Topic: Podcasting

Podcasting was declared in the year 2005 by the editors of the New Oxford American Dictionary. Its definition of the term was: "a digital recording of a radio broadcast or similar program, made available on the Internet for downloading to a personal audio player" Considered a technological breakthrough that can be used from all MP3 players, its name (Podcasting) has caused some controversy for implyiing the need of an iPod to listen to Podcasts.

Description: Podcasting is the posting of electronic media both video and audio on a network for the purpose of distribution. It is a mechanism in which multimedia computer files are transfered from client to server. Podcasting pulls down XLM files containing the internet addresses of the media files. This file storing system supports almost all kinds of files, files can contain video, images, audio, PDF, etc. Podcasting is a extremely powerful tool because it is so flexible and portable. A pod cast can be viewed or listened to on a computer from the internet or on a personal media device, which are becoming enormously widespread. Whether it is an iPod or an MP3 player, more and more people are making these devices part of their lives.

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Podcasting was created for by those who wanted to distribute their own radio shows, but it quickly became useful in a variety of fields. Pod casting is becoming the new way to distribute media fast, quick, cheap, and efficient. It is used in schools to distribute lessons, by police deparments to distribute public safety messages, museums use them to distribute audio tours, etc. The term "Pod casting" derived from the iPod by Apple. Pod casting is used by radio show host like Howard Stern to deliverer his controversial show. It is used by news media outlets to get people their news. It is used by teachers to deliver lectures to students that missed class. It is being used by companies to deliver information to their employees, because it is a lot cheaper to take the message to the employee than bring the employee to the message. It is used by President Bush to get his newest thoughts about current events out. And many more uses.

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What can podcasts contain and discuss?
Very much like blogs, podcasts tend to have niche audiences, with material specifically aimed at a target audience. And there are podcasts on just about any topic, from technology, to business, to politics, to fashion, to entertainment, and even very obscure and specific topics like, say, hairdressing, and your extensive Teletubby doll collection.
Podcasts can consist of short, ten-minute commentaries, but can also span to hour-long round-table discussions. Podcasters are not limited by airtime constraints, like in broadcast media; but one should be mindful of the boredom thresholds of listeners!

How are podcasts created?
Podcasting essentially consists of four steps:
  1. Content preparation
  2. Recording and post-processing
  3. Publication (and syndication)
  4. Marketing

How are podcasts delivered to the intended audience?
Podcasts may be listened to on a computer or on a portable media device (not necessarily an iPod). Some listeners prefer to download podcasts as individual audio files over a web browser or sometimes even peer-to-peer file transfer software. Some would search submissions and entries in podcast directories, and download files individually.Others would play audio directly on a web browser as an embedded, streaming media. However, the standard way of receiving podcasts is by subscribing using a pod-catcher or a podcast-client like iTunes or iPodder. Subscription may be through podcast directories or by manually entering a podcast’s RSS feed URL onto the client.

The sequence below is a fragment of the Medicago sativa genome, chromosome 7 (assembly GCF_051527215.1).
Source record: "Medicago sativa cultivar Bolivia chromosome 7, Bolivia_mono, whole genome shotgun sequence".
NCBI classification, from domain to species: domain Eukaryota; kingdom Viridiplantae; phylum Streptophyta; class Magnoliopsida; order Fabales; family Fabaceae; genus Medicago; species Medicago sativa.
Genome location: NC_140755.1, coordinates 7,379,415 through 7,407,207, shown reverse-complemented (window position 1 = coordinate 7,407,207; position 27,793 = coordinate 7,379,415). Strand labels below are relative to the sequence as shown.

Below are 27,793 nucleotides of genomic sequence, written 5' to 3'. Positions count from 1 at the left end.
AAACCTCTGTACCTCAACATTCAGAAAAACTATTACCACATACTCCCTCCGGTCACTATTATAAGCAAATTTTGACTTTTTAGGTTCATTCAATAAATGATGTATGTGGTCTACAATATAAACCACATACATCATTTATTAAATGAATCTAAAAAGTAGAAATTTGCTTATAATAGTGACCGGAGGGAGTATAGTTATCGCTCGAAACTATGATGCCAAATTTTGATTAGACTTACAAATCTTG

What do I need to create a basic podcast?
Let’s start out with a simple setup—we begin with the most essential parts of podcast creation, as these would still be very much the same steps to take when you graduate into more technically-sophisticated setups.

Hardware requirements
    • Computer – laptop or desktop running on a fairly recent processor (i.e. Pentium IV, Pentium M, or latter Celerons), and with a sound card
    • Microphone – either analog or USB (but USB mics may be problematic with some setups
    • Speaker or Ear/headphones

Software requirements. The following should be installed on your system:
    • The base operating system – may be Windows, Linux or Macintosh, but for simplicity’s sake, let’s assume Windows XP
    • For recording and mixing – Audacity
    • For encoding – LAME MP3 Encoder
    • Web browser – any modern web browser, such as Mozilla Firefox 1.xx or Internet Explorer 6.xx, will do
    • A podcatcher or podcast client – iTunes or iPodder (now called Juice)

Other things you’ll need
    • Music tracks (if so desired) – podcast-safe music can be downloaded from and other similar sites.
    • A web host, or a blog, or an account with a blogging provider
    • An account with FeedBurner (to help standardize your RSS feed) - optional
    • An account with any of the following (or any other) services that can host media, particularly audiofiles: Gcast, Odeo, OurMedia

Creating your simple podcast, step-by-step

Part 1: Preparing the content
Create a script. Unless you’re an experienced talk show host, then you’d need a script or at least an outline to guide your show. Otherwise, you’d have ten minutes of umms, ahhs, and errs which will surely annoy your audience. Some prefer podcasts that are spontaneous, while others prefer clear-cut 'casts with a definite message. But I think it's best if you have at least an outline or a summary of the flow of what you would be discussing.

Here’s a rule of thumb you can follow in creating a ten-minute podcast:
  • 10 seconds: Intro music or audio
  • 20 seconds: Introduce the podcast. State the title, your name(s), and the purpose of the podcast. Also state the URL where your podcast and the show notes can be found. Introduce your guests, if any.